The Northwestern Health Advocate
Center for Healthcare Innovation and Policy
Stay current with the latest policy and research news in integrative health care
Patient Travel Advice: the Zika Virus
As some of us are dreaming about a warm weather escape from winter, the Zika virus has called into question many travel plans. The Zika virus, transmitted by mosquitoes, has been newly introduced to the western hemisphere and has infected millions in the tropical regions of Central and South America.
For most, infection causes mild or no symptoms, and has no long term effects. The greatest concern is infection of pregnant women, who themselves can develop severe symptoms. Notably, there has been a sharp increase in the number of infants born to Zika infected mothers who suffer from microcephaly, or a smaller than normal head size. This condition is often accompanied by brain damage. The CDC has issued interim guidelines for pregnant women who are concerned they may be infected. Also of significant concern are a small number of studies indicating that the Zika virus can be sexually transmitted from infected male partners.
It is unknown whether the Zika virus itself, or an interaction between a Zika infection and other conditions or infections, is the root cause of the increased rate of microcephaly. Regardless, the CDC has issued travel advisories for several regions where there is transmission of the Zika virus, encouraging enhanced precautions. These include using insect repellent, covering exposed skin, staying in screened-in environments, and using condoms. British health authorities have advised that sexually active men who have traveled to an area where Zika infection is ongoing should use condoms for at least 28 days after their trip, and throughout the pregnancy of any sexual partner.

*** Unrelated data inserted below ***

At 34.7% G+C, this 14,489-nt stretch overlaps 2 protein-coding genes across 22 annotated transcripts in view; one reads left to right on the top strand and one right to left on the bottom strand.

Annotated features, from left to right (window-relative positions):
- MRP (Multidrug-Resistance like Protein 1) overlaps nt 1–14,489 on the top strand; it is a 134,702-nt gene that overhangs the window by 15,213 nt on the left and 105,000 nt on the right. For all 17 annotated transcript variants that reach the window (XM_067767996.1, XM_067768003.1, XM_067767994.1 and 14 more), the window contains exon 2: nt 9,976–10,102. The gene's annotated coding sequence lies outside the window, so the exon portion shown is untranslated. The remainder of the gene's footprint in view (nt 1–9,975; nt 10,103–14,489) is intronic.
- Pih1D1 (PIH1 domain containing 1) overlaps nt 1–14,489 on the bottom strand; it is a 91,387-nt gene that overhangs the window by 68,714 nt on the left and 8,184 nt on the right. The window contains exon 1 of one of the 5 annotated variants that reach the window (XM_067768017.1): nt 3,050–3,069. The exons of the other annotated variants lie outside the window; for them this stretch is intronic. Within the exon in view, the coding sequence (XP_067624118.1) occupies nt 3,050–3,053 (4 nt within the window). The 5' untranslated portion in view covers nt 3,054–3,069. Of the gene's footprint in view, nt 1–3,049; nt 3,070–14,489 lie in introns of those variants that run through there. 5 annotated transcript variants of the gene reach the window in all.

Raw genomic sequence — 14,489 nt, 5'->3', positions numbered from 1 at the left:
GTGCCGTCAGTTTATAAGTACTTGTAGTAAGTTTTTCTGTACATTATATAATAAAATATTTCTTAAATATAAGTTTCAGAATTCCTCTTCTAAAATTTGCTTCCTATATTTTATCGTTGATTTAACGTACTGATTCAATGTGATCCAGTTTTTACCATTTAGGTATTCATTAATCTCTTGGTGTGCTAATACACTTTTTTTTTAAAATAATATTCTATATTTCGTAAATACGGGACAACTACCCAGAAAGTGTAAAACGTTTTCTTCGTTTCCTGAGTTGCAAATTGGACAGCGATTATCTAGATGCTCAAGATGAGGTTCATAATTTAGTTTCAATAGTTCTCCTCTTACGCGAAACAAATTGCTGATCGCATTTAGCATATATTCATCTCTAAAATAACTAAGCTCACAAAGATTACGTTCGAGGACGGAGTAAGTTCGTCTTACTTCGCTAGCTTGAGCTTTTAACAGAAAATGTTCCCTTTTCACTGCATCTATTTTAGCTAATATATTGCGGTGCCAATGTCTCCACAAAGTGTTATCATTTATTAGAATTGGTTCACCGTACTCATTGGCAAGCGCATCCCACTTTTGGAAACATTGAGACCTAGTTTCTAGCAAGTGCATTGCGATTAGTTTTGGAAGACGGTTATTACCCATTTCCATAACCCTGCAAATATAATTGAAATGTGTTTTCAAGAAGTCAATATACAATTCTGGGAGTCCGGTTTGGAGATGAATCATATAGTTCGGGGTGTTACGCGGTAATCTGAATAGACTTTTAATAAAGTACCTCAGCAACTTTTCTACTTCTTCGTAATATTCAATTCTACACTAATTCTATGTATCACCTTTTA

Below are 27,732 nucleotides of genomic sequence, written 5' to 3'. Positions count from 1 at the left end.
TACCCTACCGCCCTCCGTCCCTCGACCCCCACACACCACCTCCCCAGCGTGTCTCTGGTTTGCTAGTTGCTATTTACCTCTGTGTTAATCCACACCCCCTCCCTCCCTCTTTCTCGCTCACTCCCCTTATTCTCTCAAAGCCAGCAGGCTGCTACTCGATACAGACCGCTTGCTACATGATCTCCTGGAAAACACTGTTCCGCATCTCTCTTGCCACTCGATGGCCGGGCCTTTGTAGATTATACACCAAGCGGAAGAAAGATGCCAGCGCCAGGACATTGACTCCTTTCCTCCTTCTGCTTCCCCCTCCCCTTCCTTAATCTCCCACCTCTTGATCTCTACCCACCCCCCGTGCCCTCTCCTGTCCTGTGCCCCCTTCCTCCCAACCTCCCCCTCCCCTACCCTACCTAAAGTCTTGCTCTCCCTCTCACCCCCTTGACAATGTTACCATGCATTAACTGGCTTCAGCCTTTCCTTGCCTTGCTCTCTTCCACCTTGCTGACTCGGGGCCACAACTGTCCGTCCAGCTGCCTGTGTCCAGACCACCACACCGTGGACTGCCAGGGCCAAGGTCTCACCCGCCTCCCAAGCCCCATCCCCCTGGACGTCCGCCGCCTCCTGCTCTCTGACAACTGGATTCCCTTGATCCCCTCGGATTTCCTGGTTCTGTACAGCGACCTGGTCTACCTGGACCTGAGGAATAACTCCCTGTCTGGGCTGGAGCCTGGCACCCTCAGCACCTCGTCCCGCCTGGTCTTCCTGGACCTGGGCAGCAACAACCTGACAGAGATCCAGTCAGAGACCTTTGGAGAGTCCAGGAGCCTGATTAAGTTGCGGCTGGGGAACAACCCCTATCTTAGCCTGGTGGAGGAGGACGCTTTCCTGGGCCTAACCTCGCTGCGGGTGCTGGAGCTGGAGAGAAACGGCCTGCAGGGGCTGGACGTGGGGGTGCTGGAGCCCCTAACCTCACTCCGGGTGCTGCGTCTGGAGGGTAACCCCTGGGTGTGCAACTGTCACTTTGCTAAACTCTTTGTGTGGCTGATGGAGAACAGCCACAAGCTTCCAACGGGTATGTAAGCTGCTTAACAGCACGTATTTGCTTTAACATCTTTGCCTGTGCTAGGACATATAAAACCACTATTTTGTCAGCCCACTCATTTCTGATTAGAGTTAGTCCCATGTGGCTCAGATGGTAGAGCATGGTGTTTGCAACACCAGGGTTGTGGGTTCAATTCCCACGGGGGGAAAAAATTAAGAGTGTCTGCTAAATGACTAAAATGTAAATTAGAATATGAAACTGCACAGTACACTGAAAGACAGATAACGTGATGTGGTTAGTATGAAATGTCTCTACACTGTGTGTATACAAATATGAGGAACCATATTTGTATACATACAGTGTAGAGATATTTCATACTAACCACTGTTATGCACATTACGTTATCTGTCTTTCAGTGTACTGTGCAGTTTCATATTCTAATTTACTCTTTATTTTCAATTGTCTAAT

“Deaths Due to Prescription Opioid Overdose is Unacceptable”
In response to the prescription drug abuse epidemic, the FDA recently issued a plan to make substantive changes to its approach toward opioid medications. Authors of the report note that the number of annual opioid prescriptions written in the U.S. is roughly equal to the number of adults in the population. Opioid misuse and abuse has had well publicized public health consequences, including patterns of prescribing opioids for chronic use despite a lack of evidence, its role as a gateway drug to heroin use, and a death rate associated with prescription opioids that the FDA has deemed “unacceptable”.
A new framework will attempt to balance patients’ needs for pain control with greater consideration for the potential misuse and abuse of opioids. The FDA wisely acknowledges that better reinforcement of current opioid-related activities is inadequate to curb current trends of abuse in the U.S. Instead, they seek to categorically reexamine the risk vs. benefit paradigm for opioid use.
Among suggested changes include better support for pain management options, including what they refer to as “alternative treatments”. Non-pharmacologic approaches to pain management were identified as an urgent priority. Other areas of focus include abuse-deterrent formulations of opioid products, improved access to naloxone for opioid abuse treatment, greater scrutiny of approved uses, and a framework for pediatric use.